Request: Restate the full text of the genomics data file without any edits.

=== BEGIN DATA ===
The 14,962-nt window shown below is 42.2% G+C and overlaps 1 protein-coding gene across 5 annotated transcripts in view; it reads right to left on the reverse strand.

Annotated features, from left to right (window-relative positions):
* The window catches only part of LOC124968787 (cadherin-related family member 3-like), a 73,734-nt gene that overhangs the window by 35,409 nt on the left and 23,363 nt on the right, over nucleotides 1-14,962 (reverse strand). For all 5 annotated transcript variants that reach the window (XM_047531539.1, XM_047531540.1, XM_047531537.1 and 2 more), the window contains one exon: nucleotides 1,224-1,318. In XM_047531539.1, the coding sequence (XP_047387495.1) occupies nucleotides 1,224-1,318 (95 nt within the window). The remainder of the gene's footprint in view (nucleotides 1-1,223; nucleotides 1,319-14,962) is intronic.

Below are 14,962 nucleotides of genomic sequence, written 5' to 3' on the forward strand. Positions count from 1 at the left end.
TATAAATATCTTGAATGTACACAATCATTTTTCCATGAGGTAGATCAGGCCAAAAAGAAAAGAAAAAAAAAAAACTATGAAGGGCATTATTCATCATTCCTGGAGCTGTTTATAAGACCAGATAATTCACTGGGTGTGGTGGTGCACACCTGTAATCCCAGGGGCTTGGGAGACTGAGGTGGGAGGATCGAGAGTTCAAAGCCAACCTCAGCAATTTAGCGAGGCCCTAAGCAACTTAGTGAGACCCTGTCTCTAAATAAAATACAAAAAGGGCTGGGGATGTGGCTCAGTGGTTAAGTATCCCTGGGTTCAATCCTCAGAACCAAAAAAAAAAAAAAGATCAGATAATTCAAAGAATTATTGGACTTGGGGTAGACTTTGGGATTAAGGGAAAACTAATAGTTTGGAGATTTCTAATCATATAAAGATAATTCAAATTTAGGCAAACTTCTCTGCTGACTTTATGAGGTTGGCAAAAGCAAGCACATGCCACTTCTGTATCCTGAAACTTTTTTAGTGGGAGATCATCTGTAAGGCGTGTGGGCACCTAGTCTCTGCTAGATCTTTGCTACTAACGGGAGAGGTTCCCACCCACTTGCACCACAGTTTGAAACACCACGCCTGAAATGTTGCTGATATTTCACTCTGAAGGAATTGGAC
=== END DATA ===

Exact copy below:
The 14,962-nt window shown below is 42.2% G+C and overlaps 1 protein-coding gene across 5 annotated transcripts in view; it reads right to left on the reverse strand.

Annotated features, from left to right (window-relative positions):
* The window catches only part of LOC124968787 (cadherin-related family member 3-like), a 73,734-nt gene that overhangs the window by 35,409 nt on the left and 23,363 nt on the right, over nucleotides 1-14,962 (reverse strand). For all 5 annotated transcript variants that reach the window (XM_047531539.1, XM_047531540.1, XM_047531537.1 and 2 more), the window contains one exon: nucleotides 1,224-1,318. In XM_047531539.1, the coding sequence (XP_047387495.1) occupies nucleotides 1,224-1,318 (95 nt within the window). The remainder of the gene's footprint in view (nucleotides 1-1,223; nucleotides 1,319-14,962) is intronic.

Below are 14,962 nucleotides of genomic sequence, written 5' to 3' on the forward strand. Positions count from 1 at the left end.
TATAAATATCTTGAATGTACACAATCATTTTTCCATGAGGTAGATCAGGCCAAAAAGAAAAGAAAAAAAAAAAACTATGAAGGGCATTATTCATCATTCCTGGAGCTGTTTATAAGACCAGATAATTCACTGGGTGTGGTGGTGCACACCTGTAATCCCAGGGGCTTGGGAGACTGAGGTGGGAGGATCGAGAGTTCAAAGCCAACCTCAGCAATTTAGCGAGGCCCTAAGCAACTTAGTGAGACCCTGTCTCTAAATAAAATACAAAAAGGGCTGGGGATGTGGCTCAGTGGTTAAGTATCCCTGGGTTCAATCCTCAGAACCAAAAAAAAAAAAAAGATCAGATAATTCAAAGAATTATTGGACTTGGGGTAGACTTTGGGATTAAGGGAAAACTAATAGTTTGGAGATTTCTAATCATATAAAGATAATTCAAATTTAGGCAAACTTCTCTGCTGACTTTATGAGGTTGGCAAAAGCAAGCACATGCCACTTCTGTATCCTGAAACTTTTTTAGTGGGAGATCATCTGTAAGGCGTGTGGGCACCTAGTCTCTGCTAGATCTTTGCTACTAACGGGAGAGGTTCCCACCCACTTGCACCACAGTTTGAAACACCACGCCTGAAATGTTGCTGATATTTCACTCTGAAGGAATTGGAC